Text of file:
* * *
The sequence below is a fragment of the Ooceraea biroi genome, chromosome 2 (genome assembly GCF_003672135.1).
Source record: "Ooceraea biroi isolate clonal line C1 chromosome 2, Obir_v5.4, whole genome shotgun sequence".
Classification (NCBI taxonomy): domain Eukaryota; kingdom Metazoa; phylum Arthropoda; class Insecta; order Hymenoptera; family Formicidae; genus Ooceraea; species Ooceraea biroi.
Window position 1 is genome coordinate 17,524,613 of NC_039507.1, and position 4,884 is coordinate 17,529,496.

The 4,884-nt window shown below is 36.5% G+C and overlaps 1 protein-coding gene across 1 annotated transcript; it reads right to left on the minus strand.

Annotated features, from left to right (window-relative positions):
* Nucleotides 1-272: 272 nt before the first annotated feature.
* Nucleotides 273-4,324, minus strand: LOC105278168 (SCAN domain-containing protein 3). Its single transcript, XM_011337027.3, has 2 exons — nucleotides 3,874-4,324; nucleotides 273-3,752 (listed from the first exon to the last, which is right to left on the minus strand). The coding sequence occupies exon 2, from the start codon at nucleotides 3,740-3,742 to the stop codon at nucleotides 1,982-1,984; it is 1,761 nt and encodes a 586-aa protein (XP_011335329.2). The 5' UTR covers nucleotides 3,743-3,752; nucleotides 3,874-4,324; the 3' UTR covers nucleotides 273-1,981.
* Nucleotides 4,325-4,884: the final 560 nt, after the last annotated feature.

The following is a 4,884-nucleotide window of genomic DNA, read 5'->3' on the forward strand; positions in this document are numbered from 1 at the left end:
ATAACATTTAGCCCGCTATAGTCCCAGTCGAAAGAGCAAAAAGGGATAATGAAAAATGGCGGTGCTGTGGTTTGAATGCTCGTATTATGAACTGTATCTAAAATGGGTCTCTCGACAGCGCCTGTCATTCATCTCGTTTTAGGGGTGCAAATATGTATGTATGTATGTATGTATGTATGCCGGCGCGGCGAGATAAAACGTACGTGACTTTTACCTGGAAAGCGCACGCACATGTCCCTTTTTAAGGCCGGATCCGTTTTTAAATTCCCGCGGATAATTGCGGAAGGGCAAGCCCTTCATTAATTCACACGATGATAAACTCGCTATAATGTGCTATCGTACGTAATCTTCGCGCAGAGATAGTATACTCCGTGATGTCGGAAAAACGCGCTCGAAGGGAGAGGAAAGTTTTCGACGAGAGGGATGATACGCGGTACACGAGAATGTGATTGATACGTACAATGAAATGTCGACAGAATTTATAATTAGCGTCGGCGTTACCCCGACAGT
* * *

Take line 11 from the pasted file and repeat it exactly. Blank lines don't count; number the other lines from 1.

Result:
ATAACATTTAGCCCGCTATAGTCCCAGTCGAAAGAGCAAAAAGGGATAATGAAAAATGGCGGTGCTGTGGTTTGAATGCTCGTATTATGAACTGTATCTAAAATGGGTCTCTCGACAGCGCCTGTCATTCATCTCGTTTTAGGGGTGCAAATATGTATGTATGTATGTATGTATGTATGCCGGCGCGGCGAGATAAAACGTACGTGACTTTTACCTGGAAAGCGCACGCACATGTCCCTTTTTAAGGCCGGATCCGTTTTTAAATTCCCGCGGATAATTGCGGAAGGGCAAGCCCTTCATTAATTCACACGATGATAAACTCGCTATAATGTGCTATCGTACGTAATCTTCGCGCAGAGATAGTATACTCCGTGATGTCGGAAAAACGCGCTCGAAGGGAGAGGAAAGTTTTCGACGAGAGGGATGATACGCGGTACACGAGAATGTGATTGATACGTACAATGAAATGTCGACAGAATTTATAATTAGCGTCGGCGTTACCCCGACAGT